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Don't let high prices knock down your crop protection guard

Agriculture.com Staff 02/19/2008 @ 2:17pm

Even as historically high crop prices have producers working to figure out the best way to proceed in cropping decisions this year, a Kansas State University (K-State) entomologist is encouraging them not to forget basic best management practices.

"Today's commodity prices have people thinking about their cropping decisions, but just because you have moved from the penny ante table to the high stakes table doesn't mean your betting strategy should change," says K-State Research and Extension state leader in entomology, Phil Sloderbeck. "Your odds of return don't necessarily change just because of the size of the bet."

True, it may take fewer bushels to pay for an insecticide treatment or other chemical application, says Sloderbeck in a university report. However, if the pest is not there or if other factors are limiting yields, there may be little chance of a positive return.

"Coffee shop discussions this winter seem to be focusing on all sorts of questionable practices trying to maximize crop yields," he says. "That's not too surprising given the record high commodity prices. However, the smart investor should probably still focus on proven best management practices even though the economics have changed."

Variety selection, fertility, pest management, irrigation, timely planting and harvesting are still going to be the critical decisions between profit and loss, the entomologist says. Betting on proven practices such as using certified seed, soil testing, field scouting and irrigation scheduling will all tend to improve a grower's chances of positive returns.

Higher grain prices will lower economic thresholds, however they don't eliminate the need for scouting and applying treatments in a timely manner, Sloderbeck says.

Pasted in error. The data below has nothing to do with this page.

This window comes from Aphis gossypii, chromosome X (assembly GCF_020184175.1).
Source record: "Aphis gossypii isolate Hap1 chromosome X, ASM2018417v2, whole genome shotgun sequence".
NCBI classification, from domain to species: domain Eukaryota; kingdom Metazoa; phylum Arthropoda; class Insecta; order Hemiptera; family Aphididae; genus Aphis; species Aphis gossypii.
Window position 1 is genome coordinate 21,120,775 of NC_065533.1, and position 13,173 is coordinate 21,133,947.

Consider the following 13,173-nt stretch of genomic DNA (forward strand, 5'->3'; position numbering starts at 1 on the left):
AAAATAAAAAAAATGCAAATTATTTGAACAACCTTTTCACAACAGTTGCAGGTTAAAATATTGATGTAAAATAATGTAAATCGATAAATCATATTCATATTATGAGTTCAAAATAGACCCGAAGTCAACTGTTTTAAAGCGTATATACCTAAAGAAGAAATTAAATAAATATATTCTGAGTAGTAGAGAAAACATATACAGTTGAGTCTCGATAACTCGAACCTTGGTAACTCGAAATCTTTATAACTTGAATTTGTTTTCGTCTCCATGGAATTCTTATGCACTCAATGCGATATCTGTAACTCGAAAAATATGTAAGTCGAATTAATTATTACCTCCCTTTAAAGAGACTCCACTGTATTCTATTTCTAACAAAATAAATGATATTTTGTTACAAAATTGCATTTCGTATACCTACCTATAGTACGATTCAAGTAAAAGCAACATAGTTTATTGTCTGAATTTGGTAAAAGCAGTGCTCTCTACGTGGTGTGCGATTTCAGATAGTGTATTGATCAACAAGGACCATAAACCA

"Adding insecticides or fungicides to fertilizer or herbicide applications only makes economic sense if pests are present and the timing is correct," he says. "Otherwise you are just making a random bet. Sure, there are times that you may win, but the only proven winner is the house that gets a percentage of the money bet or, in this case, the companies selling the product."

So, as the stakes go up, it actually may be more important to make safe bets, he adds.

"Pay down the loans, purchase new equipment to improve efficiency and timeliness of practices, adjust fertilizer rates to rebuild soil that may have been mined during years of poor returns, pay more for improved higher yielding seed, update or improve irrigation equipment, and hire a crop consultant to improve pest management decisions," Sloderbeck says.

"As for new or unproven practices, there is nothing wrong with experimenting with these on a few acres, but just be careful not to bet the whole farm, and don't expect these practices to make up for other major problems," he says. "In other words, even with higher commodity prices, one needs to focus on the proven best management practices and only make small side bets on unproven practices."

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